HKS Authors

See citation below for complete author information.


Problem Definition: Understanding potential channels through which physicians impact each other's performance can yield new insights into better management of hospitals' operations. For example, various studies of hospital operations model physicians as parallel servers (e.g., within a queueing system) and assume that they have independent speed and/or quality. In settings where physicians have to work on the same patients or tasks, it is clear that this assumption might be violated as the speed and/or quality of one physician often depends on that of the other. However, it is largely unknown whether and how this interdependency between physicians' performance might exist in settings where physicians do not work together. Methodology/results: We make use of data on more than 110,000 visits made to our partner hospital's Emergency Department (ED) and investigate whether and how ED physicians who are known to serve their own patients without much interactions with each other affect each other's performance. We find strong empirical evidence that, despite working independently and in parallel, ED physicians (a) affect each other's both speed and quality, and (b) they do so through their shared utilization of resources such as test services or those required for admitting ED patients to the hospital. Thus, we establish evidence of an important resource spillover effect in EDs. Furthermore, we find that this resource spillover effect has an impact which is in the opposite direction to settings in which servers work together. Specifically, we find that a faster peer decreases a focal physician's average speed while a slower peer increases it. Similarly, a higher-quality peer decreases a focal physician's average quality while a lower-quality peer increases it. We further show that during high-volume shifts (i.e., when the shared resources are most constrained), the magnitude of these effects increases. Managerial implications: Our results indicate that better pairing of ED physicians who work during the same shifts should be viewed as an important lever that can allow hospital administrators to improve their operations without additional investments.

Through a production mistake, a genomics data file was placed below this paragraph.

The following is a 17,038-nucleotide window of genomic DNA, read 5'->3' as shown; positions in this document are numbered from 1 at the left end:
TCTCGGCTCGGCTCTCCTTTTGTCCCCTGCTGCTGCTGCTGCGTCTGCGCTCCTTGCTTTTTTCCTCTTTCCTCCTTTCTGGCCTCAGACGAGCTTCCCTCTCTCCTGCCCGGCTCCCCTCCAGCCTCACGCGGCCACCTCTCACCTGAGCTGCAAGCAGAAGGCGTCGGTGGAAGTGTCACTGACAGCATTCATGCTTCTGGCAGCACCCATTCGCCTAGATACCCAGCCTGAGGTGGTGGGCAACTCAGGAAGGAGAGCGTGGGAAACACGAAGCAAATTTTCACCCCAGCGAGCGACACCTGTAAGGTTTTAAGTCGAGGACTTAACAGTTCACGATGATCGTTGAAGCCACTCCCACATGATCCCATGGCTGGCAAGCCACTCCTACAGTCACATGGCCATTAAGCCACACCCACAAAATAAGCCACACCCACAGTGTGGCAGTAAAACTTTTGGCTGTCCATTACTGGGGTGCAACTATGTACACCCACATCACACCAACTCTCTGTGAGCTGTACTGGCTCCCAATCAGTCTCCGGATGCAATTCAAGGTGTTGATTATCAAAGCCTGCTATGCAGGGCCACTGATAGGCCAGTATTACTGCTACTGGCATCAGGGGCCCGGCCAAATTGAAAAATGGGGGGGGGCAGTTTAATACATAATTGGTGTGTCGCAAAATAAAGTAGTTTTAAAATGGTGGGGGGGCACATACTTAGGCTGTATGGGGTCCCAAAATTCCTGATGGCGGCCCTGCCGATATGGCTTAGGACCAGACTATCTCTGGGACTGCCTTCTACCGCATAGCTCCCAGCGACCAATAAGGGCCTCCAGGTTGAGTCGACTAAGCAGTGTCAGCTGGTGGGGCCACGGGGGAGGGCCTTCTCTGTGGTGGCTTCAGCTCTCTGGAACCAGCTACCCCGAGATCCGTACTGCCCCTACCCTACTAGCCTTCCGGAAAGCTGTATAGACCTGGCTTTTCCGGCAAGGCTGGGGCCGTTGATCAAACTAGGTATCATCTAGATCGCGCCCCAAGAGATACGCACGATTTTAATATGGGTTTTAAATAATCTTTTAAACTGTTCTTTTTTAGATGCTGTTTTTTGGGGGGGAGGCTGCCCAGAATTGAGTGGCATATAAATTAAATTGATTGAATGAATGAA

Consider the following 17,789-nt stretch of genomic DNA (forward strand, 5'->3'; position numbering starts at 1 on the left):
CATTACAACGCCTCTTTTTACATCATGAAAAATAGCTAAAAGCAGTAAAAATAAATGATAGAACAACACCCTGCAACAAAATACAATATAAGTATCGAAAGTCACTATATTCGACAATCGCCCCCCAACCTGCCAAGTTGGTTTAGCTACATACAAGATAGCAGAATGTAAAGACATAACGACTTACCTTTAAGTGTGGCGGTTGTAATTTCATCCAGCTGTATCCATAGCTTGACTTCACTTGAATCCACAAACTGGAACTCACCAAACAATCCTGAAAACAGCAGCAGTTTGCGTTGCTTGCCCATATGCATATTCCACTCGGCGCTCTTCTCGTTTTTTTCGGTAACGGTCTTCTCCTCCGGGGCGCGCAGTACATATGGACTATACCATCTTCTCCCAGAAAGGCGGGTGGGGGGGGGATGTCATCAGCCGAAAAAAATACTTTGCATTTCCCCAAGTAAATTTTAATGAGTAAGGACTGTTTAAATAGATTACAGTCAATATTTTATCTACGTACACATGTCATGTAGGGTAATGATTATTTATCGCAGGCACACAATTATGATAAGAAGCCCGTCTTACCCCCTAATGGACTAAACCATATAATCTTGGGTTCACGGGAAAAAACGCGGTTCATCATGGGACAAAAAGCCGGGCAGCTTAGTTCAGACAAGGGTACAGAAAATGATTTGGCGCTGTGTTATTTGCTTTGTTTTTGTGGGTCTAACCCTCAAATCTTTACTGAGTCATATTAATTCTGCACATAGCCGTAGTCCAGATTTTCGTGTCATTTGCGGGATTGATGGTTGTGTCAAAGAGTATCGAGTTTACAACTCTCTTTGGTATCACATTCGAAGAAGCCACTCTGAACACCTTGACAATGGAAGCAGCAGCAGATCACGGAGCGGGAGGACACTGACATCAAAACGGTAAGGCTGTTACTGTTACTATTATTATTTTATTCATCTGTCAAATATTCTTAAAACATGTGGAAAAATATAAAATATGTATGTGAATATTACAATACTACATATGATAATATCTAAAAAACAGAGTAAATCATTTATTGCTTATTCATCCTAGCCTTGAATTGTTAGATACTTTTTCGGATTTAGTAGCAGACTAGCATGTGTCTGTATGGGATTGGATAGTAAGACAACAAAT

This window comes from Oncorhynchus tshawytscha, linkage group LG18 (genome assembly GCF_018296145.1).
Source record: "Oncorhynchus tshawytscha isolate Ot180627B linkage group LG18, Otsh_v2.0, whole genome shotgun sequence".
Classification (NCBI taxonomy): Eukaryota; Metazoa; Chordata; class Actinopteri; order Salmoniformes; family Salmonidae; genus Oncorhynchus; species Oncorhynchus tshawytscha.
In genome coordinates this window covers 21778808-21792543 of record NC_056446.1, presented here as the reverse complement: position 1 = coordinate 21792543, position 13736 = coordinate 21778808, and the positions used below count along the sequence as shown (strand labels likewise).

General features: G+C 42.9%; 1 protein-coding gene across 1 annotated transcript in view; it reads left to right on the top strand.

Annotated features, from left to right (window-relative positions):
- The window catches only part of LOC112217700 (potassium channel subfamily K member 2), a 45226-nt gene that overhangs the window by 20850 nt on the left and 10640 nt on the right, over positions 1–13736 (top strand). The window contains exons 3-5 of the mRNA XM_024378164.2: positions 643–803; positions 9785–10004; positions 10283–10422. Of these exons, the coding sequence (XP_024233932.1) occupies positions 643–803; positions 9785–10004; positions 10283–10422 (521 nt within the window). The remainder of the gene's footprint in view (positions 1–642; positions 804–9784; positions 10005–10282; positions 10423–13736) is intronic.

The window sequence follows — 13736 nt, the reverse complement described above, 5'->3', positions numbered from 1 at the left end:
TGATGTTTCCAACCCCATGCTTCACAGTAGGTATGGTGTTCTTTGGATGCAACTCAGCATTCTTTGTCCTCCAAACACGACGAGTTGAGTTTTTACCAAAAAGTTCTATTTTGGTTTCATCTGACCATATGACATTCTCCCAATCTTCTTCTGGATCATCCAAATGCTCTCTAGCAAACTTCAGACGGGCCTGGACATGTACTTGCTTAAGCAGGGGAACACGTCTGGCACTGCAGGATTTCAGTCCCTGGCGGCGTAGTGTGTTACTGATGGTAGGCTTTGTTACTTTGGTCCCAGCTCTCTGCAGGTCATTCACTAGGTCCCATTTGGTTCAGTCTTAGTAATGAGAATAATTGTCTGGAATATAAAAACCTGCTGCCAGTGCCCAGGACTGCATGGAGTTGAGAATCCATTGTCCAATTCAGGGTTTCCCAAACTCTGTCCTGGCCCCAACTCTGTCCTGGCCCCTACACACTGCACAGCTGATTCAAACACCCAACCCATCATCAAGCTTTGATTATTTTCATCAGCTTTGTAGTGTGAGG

Saghafian, Soroush, Raha Imanirad, and Stephen J. Traub. "Do Independent and Parallel Processing Physicians Influence Each Other's Performance? Evidence from the Emergency Department." HKS Faculty Research Working Paper Series RWP19-018, June 2021.